Logics, Mechanics, and Effects of Immigrant Policing in the Trump Era: Reflections from Mississippi and Beyond

Organized by Angela Stuesse astuesse@unc.edu

On August 7, 2019, Immigration and Customs Enforcement (ICE) raids on chicken processing plants in Mississippi detained 680 people, resulting in the largest single-state immigration enforcement action in U.S. history. Federal court documents revealed that the evidence used to authorize the raids included workers’ electronic ankle monitor data; fraudulent identity and work authorization documents; and the outsourcing of recruitment and hiring to third party labor contractors. Following the raids, in rural towns that have been home for the last 25 years to Indigenous Maya and other immigrants from across Latin America, public schools and churches became front-line actors leading community response efforts. Over 100 of the detained workers were charged with federal criminal offenses—prosecutions that broke with a decade of practice and contradicted Department of Justice guidelines. Detainees were scattered across a rapidly expanding patchwork of ICE detention centers that have proliferated across Louisiana and Mississippi since 2018. Meanwhile, the poultry industry continued production to keep up with consumer demand, desperately seeking new sources of hyper-exploitable labor.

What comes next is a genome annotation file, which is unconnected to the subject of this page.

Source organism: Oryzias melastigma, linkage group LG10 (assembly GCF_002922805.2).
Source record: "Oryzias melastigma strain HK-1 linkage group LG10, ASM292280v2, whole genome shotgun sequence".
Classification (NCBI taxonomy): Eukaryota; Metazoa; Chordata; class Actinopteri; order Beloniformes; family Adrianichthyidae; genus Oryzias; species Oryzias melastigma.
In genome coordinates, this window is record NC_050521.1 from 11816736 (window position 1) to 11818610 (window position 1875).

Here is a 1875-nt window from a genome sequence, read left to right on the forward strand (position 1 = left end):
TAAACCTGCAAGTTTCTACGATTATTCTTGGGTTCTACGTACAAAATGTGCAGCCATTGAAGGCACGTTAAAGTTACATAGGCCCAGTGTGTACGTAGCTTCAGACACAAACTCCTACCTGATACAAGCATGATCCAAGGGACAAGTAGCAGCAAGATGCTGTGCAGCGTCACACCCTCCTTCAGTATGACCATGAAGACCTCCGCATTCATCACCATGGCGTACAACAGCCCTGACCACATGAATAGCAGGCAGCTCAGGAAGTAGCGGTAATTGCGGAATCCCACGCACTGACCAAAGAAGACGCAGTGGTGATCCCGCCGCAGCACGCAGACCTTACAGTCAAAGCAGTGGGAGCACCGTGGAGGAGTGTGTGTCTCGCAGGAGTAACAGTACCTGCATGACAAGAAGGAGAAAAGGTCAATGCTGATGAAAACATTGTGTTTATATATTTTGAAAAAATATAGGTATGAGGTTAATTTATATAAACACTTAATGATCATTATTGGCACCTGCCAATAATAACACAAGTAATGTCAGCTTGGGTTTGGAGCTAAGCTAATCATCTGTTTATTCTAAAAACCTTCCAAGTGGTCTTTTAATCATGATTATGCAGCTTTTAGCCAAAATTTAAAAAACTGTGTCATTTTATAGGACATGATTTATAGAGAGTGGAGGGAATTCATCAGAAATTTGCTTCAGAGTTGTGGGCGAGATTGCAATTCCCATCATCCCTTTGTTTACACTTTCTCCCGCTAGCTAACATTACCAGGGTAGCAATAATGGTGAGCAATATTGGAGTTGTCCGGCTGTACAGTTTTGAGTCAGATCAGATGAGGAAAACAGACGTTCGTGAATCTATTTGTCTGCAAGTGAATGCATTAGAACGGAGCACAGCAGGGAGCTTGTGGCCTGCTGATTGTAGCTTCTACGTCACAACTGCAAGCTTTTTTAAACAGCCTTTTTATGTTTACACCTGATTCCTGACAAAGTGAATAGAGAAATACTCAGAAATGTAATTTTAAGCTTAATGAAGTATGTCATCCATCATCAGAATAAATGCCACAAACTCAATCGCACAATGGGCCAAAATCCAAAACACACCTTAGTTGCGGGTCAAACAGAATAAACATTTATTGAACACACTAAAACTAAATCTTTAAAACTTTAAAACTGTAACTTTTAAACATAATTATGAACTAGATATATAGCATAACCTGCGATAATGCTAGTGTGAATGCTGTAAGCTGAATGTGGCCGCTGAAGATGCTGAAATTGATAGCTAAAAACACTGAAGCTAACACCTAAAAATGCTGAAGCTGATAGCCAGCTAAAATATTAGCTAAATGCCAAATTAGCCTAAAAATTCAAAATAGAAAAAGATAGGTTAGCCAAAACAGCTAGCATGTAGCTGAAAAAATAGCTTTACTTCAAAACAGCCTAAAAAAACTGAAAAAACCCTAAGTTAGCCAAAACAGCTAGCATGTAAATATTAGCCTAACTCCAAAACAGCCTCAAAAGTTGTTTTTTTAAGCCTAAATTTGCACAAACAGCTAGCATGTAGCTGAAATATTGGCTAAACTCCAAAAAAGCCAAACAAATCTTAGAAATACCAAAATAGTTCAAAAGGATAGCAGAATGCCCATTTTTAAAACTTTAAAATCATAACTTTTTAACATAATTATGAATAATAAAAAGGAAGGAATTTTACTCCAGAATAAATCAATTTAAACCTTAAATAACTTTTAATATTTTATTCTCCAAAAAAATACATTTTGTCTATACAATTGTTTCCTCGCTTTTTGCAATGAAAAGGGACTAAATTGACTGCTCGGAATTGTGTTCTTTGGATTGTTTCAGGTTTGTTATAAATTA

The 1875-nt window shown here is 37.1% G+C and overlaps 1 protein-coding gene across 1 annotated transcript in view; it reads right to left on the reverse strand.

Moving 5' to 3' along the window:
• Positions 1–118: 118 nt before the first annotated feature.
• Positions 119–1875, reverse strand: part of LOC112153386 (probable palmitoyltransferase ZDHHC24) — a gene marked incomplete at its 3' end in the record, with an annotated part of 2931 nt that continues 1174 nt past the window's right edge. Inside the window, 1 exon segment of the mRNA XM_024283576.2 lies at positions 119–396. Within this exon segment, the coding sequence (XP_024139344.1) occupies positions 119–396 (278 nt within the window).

One of the most visible enforcement actions of the Trump administration to date, the Mississippi workplace raids and others like them are ripe for critical analysis that can shine a light on the black box of immigration enforcement and its relationship to neoliberal capitalism, white nationalism, and the carceral state in the present moment. Inspired by—but not limited to—the Mississippi raids, this session highlights ethnographic and legal analyses that help illuminate the logics, mechanics, and/or effects of present-day policing of immigrant communities and workplaces. We invite papers examining the interconnected workings of the state, corporations, non-governmental organizations, communities, families, and/or immigrant workers, and the relationships between these actors/relationships and immigration raids (specifically) or immigration enforcement (more broadly) in the current moment.

Interested parties should submit a 250-word abstract to astuesse@unc.edu by March 25, 2020 for consideration and will be notified shortly thereafter. All submissions should make clear the connections (analytical, political, ethnographic, or otherwise) between the subject of their proposed paper and the context of the 2019 Mississippi raids.